I understand that I am playing the part of the broken record. But bear with me, because I wouldn’t be doing it if I wasn’t convinced that I’m right.
I actually have a long track record of sucking up and admitting when I’m wrong. I’ve taken plenty of losses on bad decision, with my chin up and looking those who follow me squarely in the eyes (my eyes see vicariously through my penmanship).
So rather than shouting over me, citing price action as your only reference, hear me out.
Those who are long oil have 5 basic arguments, that I’ve heard anyway:
1) Supply of oil has never been this tight.
Counter: maybe. That depends on how you define the purchases of oil that have been creating the perception of a constrained oil market. While it’s very true that for the past 6 months, all oil that has arrived at market has been getting snapped up, the bigger issue is who’s buying?
The quantity of oil being purchases by non-industrial consumers (think GS storage facilities) has accounted for a large portion of these purchases. I don’t have time to track down the exhibit, but in your free time, look up how much of recent oil sales have been by people who don’t actually use it for anything.
So we must ask ourselves; does oil that is being stored privately not count as stored oil?
I feel there’s probably a massive stock of shadow inventory of oil, which will likely hit the market should any significant selloff materialize.
2) The Middle East is subject to instability
Counter: Pardon me, but when hasn’t the Middle East been in turmoil? The only time that region seems to be devoid of violent uprisings is when its residents are being oppressed by a dictator. We’ve had the same looming threat of violence for over fifty years now. Yet, in all that time, we’ve managed to maintain our strategic interests.
You’d think we’d have some faith, by now, that we know what we’re doing and how to handle these people?
We’ve got more naval carriers in that region now than ever before. And when they say “naval carriers”, what is actually being referred to is “a fleet of warships with a naval carrier amongst them.” We’ve got nuclear warheads. We’ve got battleships. And, we have minesweepers.
At some point, you’ve got to trust that Iran isn’t going to put its head in the lion’s mouth and start slapping it in the eyes. How could they close that channel, with its narrowest region of 30 miles wide anyway? If they try, we’d be forced to enact a five mile deep “dead zone” along the entire length of Iran.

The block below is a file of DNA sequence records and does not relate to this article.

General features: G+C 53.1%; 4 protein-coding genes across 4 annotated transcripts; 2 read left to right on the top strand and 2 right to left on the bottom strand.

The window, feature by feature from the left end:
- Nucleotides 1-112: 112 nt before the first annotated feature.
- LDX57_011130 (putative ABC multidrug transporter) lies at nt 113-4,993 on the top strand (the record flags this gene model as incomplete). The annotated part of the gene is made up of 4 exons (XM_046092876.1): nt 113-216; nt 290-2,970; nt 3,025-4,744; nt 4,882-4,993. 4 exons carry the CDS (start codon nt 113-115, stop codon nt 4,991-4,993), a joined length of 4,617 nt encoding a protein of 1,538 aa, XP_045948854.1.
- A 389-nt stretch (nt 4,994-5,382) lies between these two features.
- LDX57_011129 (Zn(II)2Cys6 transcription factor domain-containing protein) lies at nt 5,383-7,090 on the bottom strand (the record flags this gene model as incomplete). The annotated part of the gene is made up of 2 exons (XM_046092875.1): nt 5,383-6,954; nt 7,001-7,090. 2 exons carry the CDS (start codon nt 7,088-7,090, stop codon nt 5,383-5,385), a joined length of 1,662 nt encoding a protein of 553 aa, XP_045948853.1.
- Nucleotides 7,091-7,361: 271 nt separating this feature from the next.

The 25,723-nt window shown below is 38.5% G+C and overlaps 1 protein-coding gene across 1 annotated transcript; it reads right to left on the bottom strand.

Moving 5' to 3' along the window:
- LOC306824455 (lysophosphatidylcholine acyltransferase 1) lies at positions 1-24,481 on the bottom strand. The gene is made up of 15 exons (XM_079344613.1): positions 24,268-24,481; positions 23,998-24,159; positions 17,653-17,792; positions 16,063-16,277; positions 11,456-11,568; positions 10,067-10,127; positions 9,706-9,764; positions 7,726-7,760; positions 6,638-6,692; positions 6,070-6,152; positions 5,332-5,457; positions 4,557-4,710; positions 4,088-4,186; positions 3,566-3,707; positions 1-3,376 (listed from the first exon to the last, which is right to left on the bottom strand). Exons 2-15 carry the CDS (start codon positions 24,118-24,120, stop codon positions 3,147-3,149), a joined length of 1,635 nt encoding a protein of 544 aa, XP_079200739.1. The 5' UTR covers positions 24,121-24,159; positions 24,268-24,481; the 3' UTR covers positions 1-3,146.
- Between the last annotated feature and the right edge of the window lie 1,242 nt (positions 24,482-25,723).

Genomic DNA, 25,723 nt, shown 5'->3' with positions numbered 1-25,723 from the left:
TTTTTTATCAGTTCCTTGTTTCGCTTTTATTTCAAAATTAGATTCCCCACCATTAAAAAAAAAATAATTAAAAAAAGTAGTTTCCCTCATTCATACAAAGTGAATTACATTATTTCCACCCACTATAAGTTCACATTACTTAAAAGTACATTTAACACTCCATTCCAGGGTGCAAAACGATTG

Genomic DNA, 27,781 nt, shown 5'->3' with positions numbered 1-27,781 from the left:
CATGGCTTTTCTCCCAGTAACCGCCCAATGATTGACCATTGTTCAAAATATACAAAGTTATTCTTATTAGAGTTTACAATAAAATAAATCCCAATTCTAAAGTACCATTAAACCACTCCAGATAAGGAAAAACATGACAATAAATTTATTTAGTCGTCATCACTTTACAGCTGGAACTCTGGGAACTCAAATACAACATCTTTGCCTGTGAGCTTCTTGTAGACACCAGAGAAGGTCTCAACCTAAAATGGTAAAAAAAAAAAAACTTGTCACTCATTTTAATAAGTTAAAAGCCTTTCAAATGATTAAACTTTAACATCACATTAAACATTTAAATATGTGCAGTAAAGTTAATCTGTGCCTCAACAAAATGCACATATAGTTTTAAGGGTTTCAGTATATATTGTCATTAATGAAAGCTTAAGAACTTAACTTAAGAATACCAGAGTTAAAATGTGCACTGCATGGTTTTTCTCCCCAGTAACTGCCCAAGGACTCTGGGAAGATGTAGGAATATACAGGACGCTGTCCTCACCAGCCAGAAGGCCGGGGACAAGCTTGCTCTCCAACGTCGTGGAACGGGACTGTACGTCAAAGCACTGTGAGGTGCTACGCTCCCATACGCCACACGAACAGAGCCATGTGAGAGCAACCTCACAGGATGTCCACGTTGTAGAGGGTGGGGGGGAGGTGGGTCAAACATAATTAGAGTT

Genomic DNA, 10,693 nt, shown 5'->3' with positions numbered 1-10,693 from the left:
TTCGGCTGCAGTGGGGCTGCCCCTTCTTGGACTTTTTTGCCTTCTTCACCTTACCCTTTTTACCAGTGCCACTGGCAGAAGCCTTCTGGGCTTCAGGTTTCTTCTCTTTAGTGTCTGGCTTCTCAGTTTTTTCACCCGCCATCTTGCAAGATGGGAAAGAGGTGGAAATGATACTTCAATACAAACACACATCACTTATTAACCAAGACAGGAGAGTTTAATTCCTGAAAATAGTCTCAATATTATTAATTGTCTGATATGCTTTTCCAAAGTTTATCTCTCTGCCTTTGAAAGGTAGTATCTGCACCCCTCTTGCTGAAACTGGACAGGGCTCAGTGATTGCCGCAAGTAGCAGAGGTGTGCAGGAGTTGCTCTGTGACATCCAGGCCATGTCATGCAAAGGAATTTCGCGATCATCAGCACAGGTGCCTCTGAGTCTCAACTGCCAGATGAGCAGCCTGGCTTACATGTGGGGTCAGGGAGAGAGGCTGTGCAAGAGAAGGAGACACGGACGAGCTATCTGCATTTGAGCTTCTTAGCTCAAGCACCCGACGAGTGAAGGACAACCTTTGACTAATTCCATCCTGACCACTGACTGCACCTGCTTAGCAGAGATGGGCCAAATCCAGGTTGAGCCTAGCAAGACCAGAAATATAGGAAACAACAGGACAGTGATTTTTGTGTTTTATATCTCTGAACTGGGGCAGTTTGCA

3) Cheap oil is harder to find
Counter: True, but that in and of itself does not justify higher prices. Just because the newer oils that are being extracted from tar sands and such are not feasible at prices below $70 (or so, I don’t know the specifics) doesn’t mean all oil needs to trade at those prices.
Especially if demand for crude drops far enough to be fully satisfied without these newer, more expensive sources of oil, then competition will very likely force old fields to lower prices below where new fields can compete. Why wouldn’t they? The alternative is lower revenue from lower volumes anyway. If lower prices enable higher sales, then there’s a range of volume that will give you more net revenue.
Net revenue is what really matters. Profit margins are meaningless, if you’re laying off half your work force. The cheaper oil will take the bids, the more expensive oil will be idled. That’s the way it is.
The presence of a more expensive source of oil is no justification for higher prices on its own. Case in point; electricity is much more expensive when generated from wind or solar than from coal or gas. By any measure, energy costs significantly below $10 kW/hr makes the alternative energy sources unprofitable.
So electricity should be $10+ kW/hr to accommodate those production methods? I didn’t think so.
4) Big oil exporters need $100 oil to avoid running a budget deficit
Counter: Yeah, and I need a billion dollars to…you know…buy stuff.
I don’t care what oil exporters need to maintain their expenditures. Greece needs debt/GDP below 100%, but how’s that working out for them?
This argument rests on assuming that oil producers, particularly the OPEC cartel, have some sort of mysterious power over pricing. It’s superstitious, and naïve.
If anything, I’d argue that right now, oil producers have less control over the price of oil than ever before. If oil drops below $100 a barrel, these nations will start bleeding deficits. They will risk internal uprisings, sure. Especially the Saudis, who are basically bribing their citizens to not rise up.
But the traditional mechanism for raising the price of oil is cutting production.
Tell me, if the Saudi’s need $100 oil at their current production targets just to meet their expenses, how can they afford to cut production to keep prices high?
This argument seems to hinge on assuming that if Saudi Arabia’s budget gets busted, then total anarchy will ensue and we’ll somehow lose the country.